Ruah Swennerfelt, Charlotte
In 2016 Vermont Gas Systems, Inc. continued to lay a controversial 41-mile natural gas pipeline through Chittenden and Addison counties as citizen opponents filed an appeal in the Vermont Supreme Court to stop one leg of the “fracked gas” project from tunneling through Geprags Park in Hinesburg.
My husband, Louis Cox, and I listened to oral arguments before the Supreme Court in Montpelier on April 4, as we sat in solidarity with our neighbors from Charlotte, Hinesburg and other Vermont communities who have tirelessly resisted the project for the past couple of years.
It was exciting to observe firsthand how our justice system functions, as the justices listened to about 30 minutes of oral arguments from attorneys representing citizens of Hinesburg and attorneys representing Gaz Metro, headquartered in Quebec, Canada, the parent company of Vermont Gas Systems (VGS). The justices had already received written briefs, and this was the opportunity for the attorneys to highlight key points in their cases and for the justices to ask questions.
The project had been given the overall approval last year by the Vermont Public Service Board (PSB). In doing so, the PSB was not deterred by numerous objections that had been raised about the project’s major cost overruns, which will affect rate payers, marginal benefits for those who will be most affected by the project, the legality of a foreign-owned corporation condemning land in the U.S. for a utility right-of-way, and assertions that any new fossil-fuel infrastructure would undermine efforts to transition to a sustainable, renewable-energy future.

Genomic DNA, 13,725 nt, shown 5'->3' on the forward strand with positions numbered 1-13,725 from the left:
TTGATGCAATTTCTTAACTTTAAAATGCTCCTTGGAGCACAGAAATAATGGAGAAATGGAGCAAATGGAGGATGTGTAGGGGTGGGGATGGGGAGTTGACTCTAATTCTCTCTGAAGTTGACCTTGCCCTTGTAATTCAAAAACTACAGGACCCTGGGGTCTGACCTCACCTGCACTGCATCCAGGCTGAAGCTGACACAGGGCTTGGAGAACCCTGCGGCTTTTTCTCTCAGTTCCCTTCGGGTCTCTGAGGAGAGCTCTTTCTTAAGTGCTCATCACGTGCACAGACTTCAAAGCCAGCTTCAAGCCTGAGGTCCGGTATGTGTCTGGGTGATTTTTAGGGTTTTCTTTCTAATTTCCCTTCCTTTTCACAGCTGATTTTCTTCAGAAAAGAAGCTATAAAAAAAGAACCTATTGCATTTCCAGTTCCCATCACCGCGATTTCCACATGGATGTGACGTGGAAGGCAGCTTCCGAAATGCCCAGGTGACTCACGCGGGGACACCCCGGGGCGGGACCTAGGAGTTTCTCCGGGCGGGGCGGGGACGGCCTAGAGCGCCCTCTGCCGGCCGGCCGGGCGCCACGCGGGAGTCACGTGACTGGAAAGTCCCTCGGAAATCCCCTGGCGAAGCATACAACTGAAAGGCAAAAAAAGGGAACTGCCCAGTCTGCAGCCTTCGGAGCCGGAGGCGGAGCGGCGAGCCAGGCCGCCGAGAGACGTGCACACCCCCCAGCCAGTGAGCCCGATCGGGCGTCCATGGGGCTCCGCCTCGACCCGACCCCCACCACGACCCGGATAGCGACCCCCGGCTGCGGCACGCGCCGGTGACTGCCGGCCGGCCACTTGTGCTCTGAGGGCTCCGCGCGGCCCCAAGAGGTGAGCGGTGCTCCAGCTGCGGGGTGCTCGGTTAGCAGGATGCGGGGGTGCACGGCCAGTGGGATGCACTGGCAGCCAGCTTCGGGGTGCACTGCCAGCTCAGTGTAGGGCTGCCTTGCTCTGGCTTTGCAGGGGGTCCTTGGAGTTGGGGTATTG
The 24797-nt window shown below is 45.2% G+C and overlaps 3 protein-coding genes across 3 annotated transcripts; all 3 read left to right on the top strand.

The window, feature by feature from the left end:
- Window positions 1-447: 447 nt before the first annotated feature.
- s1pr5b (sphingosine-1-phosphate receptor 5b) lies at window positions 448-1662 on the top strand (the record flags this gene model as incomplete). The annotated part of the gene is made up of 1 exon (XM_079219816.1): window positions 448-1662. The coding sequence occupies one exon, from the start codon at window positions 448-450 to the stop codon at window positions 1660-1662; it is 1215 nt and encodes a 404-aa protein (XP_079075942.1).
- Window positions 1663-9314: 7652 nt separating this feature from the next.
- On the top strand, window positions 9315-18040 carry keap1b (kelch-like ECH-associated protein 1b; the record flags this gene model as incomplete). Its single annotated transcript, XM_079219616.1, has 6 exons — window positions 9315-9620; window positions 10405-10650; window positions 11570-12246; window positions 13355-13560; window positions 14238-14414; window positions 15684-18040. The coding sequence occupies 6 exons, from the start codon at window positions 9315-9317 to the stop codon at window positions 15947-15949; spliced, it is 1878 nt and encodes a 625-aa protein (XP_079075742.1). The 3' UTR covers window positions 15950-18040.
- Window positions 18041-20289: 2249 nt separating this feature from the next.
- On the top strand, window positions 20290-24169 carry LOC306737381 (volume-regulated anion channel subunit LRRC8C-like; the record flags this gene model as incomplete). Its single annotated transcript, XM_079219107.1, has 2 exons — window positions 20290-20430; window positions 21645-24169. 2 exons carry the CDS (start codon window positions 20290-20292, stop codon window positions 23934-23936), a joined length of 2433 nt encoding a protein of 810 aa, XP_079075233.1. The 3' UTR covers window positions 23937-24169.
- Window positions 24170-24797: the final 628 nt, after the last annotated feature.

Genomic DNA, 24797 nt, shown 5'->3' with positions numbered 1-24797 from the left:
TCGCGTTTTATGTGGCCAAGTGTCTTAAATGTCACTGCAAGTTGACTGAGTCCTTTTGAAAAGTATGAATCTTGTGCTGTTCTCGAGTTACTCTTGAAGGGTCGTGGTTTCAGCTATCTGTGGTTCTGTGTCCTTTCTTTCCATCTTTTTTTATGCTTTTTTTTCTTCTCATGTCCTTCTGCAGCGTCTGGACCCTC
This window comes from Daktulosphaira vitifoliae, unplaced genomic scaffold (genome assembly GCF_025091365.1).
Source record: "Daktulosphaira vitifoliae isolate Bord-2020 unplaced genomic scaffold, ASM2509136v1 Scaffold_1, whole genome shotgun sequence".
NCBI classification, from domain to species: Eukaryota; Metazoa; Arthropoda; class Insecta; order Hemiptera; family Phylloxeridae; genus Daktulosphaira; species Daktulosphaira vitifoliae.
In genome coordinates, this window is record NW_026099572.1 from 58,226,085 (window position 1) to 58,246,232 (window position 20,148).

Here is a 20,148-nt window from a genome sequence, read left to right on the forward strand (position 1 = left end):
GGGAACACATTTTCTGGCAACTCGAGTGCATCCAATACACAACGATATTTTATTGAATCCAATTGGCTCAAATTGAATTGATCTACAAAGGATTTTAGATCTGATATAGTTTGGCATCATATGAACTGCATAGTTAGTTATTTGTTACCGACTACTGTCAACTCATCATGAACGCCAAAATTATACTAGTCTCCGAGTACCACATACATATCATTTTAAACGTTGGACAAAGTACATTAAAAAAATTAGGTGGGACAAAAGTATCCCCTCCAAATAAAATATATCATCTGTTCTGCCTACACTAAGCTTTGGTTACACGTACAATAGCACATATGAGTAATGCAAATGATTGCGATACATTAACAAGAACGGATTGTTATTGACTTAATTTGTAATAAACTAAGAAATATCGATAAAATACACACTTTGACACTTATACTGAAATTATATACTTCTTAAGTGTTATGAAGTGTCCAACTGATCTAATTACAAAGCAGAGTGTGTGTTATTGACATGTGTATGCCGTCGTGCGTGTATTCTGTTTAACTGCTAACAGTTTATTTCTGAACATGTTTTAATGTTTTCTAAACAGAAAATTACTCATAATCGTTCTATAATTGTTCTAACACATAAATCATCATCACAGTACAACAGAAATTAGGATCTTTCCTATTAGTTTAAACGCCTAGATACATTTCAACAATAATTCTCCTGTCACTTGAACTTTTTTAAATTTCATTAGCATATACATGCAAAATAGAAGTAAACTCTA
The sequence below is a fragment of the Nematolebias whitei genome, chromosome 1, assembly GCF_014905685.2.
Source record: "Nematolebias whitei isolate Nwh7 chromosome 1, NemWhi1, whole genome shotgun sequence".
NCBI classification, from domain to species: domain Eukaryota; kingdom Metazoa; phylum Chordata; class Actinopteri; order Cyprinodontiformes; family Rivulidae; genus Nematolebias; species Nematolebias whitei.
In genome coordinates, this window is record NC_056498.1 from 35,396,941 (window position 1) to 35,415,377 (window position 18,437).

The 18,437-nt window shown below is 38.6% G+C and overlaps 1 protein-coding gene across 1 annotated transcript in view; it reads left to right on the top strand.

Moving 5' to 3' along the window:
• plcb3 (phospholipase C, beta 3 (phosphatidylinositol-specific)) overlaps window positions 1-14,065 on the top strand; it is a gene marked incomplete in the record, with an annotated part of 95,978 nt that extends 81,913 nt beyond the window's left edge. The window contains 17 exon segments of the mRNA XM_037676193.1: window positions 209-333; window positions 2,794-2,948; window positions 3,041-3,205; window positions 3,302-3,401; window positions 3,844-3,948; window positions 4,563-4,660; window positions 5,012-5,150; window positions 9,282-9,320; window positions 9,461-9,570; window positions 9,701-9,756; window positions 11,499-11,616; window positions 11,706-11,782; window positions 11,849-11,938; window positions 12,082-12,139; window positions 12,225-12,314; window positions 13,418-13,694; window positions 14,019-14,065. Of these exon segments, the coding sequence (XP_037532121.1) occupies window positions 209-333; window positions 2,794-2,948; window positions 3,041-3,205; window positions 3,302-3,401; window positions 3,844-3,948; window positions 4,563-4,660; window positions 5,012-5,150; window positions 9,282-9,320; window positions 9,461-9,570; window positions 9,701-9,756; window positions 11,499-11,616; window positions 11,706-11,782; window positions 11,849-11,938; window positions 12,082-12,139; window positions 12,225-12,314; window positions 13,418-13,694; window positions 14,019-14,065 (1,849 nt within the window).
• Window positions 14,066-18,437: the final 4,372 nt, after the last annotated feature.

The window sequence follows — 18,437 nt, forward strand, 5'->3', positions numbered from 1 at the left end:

One of the major arguments against the pipeline going through Geprags Park was that the land had been willed to the Town of Hinesburg expressly for use as a public park. Last year the Hinesburg Selectboard withdrew its objections for this pipeline to go under the park land, over the protests of some town residents.
Although many different kinds of concerns have been raised about the pipeline, the Supreme Court hearing was specifically about whether the PSB has the authority to approve the pipeline under these circumstances, given that the land was willed to the town specifically for public use. The attorneys for the opponents of the project argued that it was only the Legislature that had the authority to make the decision. VGS attorneys argued that installation and operation of the pipeline would not interfere with current public use of the park. Attorneys for the opposition noted that high-pressure gas pipelines require periodic testing and maintenance, which would entail access roads and restricted areas that would limit public access to portions of the park.
Attorneys for Vermont Gas Systems were unable to cite any specific precedents in case law, but they argued that the Legislature would not need to be involved as long as the pipeline could be deemed “not incompatible” with current public use of the park.
Rachel Smolker, one of the Hinesburg citizens opposing the gas line, wrote in an email, “The mood in the room yesterday was nothing like the PSB hearings. Our argument was in a nutshell basically that the PSB doesn’t have authority without legislative approval to grant easement on public land due to prior public use doctrine, which is ‘well established’ law. This is a very strong argument and is relevant to bigger, more long-term issues and concerns about land use decisions, legal precedent and process. Strategically it is a brilliant approach. VGS argued that the easement was ‘necessary’ in order to meet the ‘public good’ of the project, and that their pipeline would have ‘no impact’ on the park since it is installed [with durable, reliable material], so would not impair or conflict with the current public use of the park.
“The judges asked very pointed and telling questions indicating they had really done their homework and understood the issues at hand and were not just in the pocket of VGS. They asked a few questions indicating that they were not at ease with VGS’s claim that a high transmission gas pipeline would have ‘no material impact’ on the park.”
For me, this was an experience of seeing the beauty of our government system, where all voices can be heard.